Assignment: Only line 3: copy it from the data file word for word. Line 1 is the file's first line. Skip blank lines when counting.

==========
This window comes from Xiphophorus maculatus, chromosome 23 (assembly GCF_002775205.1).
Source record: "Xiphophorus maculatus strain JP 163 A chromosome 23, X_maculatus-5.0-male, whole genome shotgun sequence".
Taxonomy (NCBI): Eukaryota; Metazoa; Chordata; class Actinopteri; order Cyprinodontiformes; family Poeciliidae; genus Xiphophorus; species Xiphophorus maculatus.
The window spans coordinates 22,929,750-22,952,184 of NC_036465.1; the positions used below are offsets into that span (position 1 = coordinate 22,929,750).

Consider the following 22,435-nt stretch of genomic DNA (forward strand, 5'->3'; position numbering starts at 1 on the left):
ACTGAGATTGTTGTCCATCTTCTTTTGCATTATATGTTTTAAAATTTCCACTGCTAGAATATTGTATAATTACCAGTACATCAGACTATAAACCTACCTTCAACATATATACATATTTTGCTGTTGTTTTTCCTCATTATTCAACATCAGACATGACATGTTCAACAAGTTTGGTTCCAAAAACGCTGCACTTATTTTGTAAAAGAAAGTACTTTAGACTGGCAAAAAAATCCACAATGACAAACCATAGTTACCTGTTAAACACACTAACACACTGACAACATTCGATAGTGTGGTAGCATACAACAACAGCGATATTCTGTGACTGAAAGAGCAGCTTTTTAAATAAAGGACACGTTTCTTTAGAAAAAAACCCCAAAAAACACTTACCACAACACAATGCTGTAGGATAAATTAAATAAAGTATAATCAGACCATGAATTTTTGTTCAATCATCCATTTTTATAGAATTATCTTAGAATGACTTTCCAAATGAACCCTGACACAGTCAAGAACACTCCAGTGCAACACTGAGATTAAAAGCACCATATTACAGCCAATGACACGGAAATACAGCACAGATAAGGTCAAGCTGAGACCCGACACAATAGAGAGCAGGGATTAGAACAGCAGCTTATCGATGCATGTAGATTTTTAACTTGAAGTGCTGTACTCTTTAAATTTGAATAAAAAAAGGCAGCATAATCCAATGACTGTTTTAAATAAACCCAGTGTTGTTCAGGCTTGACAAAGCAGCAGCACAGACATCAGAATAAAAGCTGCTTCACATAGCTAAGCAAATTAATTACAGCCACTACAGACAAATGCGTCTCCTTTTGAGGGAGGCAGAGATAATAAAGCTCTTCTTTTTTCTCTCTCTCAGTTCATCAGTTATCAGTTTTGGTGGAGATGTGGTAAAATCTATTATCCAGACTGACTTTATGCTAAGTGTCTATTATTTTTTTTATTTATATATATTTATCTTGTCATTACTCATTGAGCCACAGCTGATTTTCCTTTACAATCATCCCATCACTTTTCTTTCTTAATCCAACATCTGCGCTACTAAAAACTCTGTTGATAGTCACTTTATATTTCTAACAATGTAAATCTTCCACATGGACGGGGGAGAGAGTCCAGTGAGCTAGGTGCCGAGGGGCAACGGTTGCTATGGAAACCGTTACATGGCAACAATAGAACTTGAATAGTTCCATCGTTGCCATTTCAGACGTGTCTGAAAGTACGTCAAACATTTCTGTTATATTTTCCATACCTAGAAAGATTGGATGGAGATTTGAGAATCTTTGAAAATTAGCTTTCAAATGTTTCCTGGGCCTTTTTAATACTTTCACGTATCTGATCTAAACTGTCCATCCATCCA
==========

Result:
Taxonomy (NCBI): Eukaryota; Metazoa; Chordata; class Actinopteri; order Cyprinodontiformes; family Poeciliidae; genus Xiphophorus; species Xiphophorus maculatus.